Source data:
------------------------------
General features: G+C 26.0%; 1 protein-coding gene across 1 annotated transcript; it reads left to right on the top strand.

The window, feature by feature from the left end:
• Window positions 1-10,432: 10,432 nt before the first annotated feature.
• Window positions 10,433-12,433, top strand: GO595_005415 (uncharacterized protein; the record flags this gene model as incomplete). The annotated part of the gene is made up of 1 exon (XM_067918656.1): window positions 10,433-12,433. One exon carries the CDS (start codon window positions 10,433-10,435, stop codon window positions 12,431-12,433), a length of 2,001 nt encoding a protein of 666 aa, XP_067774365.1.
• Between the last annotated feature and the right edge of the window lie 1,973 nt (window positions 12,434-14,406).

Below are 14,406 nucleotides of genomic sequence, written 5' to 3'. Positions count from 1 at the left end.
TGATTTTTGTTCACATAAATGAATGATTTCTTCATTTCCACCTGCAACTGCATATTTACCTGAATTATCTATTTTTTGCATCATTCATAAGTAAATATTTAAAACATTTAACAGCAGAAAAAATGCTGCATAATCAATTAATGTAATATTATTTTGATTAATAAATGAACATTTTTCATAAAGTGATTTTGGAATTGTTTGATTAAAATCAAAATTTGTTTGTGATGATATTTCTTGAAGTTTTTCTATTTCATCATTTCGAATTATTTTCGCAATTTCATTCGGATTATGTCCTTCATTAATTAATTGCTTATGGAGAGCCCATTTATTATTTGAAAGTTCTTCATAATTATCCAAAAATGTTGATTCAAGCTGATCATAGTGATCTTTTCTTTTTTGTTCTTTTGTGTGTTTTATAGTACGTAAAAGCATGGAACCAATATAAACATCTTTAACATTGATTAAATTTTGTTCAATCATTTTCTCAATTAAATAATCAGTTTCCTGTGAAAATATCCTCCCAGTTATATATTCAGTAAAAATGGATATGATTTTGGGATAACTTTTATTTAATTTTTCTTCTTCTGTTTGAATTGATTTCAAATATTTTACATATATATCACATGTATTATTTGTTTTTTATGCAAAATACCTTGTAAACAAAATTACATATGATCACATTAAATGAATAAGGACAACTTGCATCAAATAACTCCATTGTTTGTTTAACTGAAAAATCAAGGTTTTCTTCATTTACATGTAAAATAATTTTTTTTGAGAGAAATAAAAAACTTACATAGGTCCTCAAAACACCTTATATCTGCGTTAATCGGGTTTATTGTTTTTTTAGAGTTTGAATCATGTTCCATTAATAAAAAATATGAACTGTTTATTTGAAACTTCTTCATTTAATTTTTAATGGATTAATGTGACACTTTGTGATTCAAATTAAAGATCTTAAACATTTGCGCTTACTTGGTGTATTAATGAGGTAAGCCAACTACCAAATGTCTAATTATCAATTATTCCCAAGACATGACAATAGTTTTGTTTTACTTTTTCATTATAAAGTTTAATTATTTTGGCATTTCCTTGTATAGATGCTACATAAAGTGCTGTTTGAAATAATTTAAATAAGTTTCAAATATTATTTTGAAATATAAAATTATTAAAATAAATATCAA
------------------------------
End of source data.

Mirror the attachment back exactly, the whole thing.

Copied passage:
General features: G+C 26.0%; 1 protein-coding gene across 1 annotated transcript; it reads left to right on the top strand.

The window, feature by feature from the left end:
• Window positions 1-10,432: 10,432 nt before the first annotated feature.
• Window positions 10,433-12,433, top strand: GO595_005415 (uncharacterized protein; the record flags this gene model as incomplete). The annotated part of the gene is made up of 1 exon (XM_067918656.1): window positions 10,433-12,433. One exon carries the CDS (start codon window positions 10,433-10,435, stop codon window positions 12,431-12,433), a length of 2,001 nt encoding a protein of 666 aa, XP_067774365.1.
• Between the last annotated feature and the right edge of the window lie 1,973 nt (window positions 12,434-14,406).

Below are 14,406 nucleotides of genomic sequence, written 5' to 3'. Positions count from 1 at the left end.
TGATTTTTGTTCACATAAATGAATGATTTCTTCATTTCCACCTGCAACTGCATATTTACCTGAATTATCTATTTTTTGCATCATTCATAAGTAAATATTTAAAACATTTAACAGCAGAAAAAATGCTGCATAATCAATTAATGTAATATTATTTTGATTAATAAATGAACATTTTTCATAAAGTGATTTTGGAATTGTTTGATTAAAATCAAAATTTGTTTGTGATGATATTTCTTGAAGTTTTTCTATTTCATCATTTCGAATTATTTTCGCAATTTCATTCGGATTATGTCCTTCATTAATTAATTGCTTATGGAGAGCCCATTTATTATTTGAAAGTTCTTCATAATTATCCAAAAATGTTGATTCAAGCTGATCATAGTGATCTTTTCTTTTTTGTTCTTTTGTGTGTTTTATAGTACGTAAAAGCATGGAACCAATATAAACATCTTTAACATTGATTAAATTTTGTTCAATCATTTTCTCAATTAAATAATCAGTTTCCTGTGAAAATATCCTCCCAGTTATATATTCAGTAAAAATGGATATGATTTTGGGATAACTTTTATTTAATTTTTCTTCTTCTGTTTGAATTGATTTCAAATATTTTACATATATATCACATGTATTATTTGTTTTTTATGCAAAATACCTTGTAAACAAAATTACATATGATCACATTAAATGAATAAGGACAACTTGCATCAAATAACTCCATTGTTTGTTTAACTGAAAAATCAAGGTTTTCTTCATTTACATGTAAAATAATTTTTTTTGAGAGAAATAAAAAACTTACATAGGTCCTCAAAACACCTTATATCTGCGTTAATCGGGTTTATTGTTTTTTTAGAGTTTGAATCATGTTCCATTAATAAAAAATATGAACTGTTTATTTGAAACTTCTTCATTTAATTTTTAATGGATTAATGTGACACTTTGTGATTCAAATTAAAGATCTTAAACATTTGCGCTTACTTGGTGTATTAATGAGGTAAGCCAACTACCAAATGTCTAATTATCAATTATTCCCAAGACATGACAATAGTTTTGTTTTACTTTTTCATTATAAAGTTTAATTATTTTGGCATTTCCTTGTATAGATGCTACATAAAGTGCTGTTTGAAATAATTTAAATAAGTTTCAAATATTATTTTGAAATATAAAATTATTAAAATAAATATCAA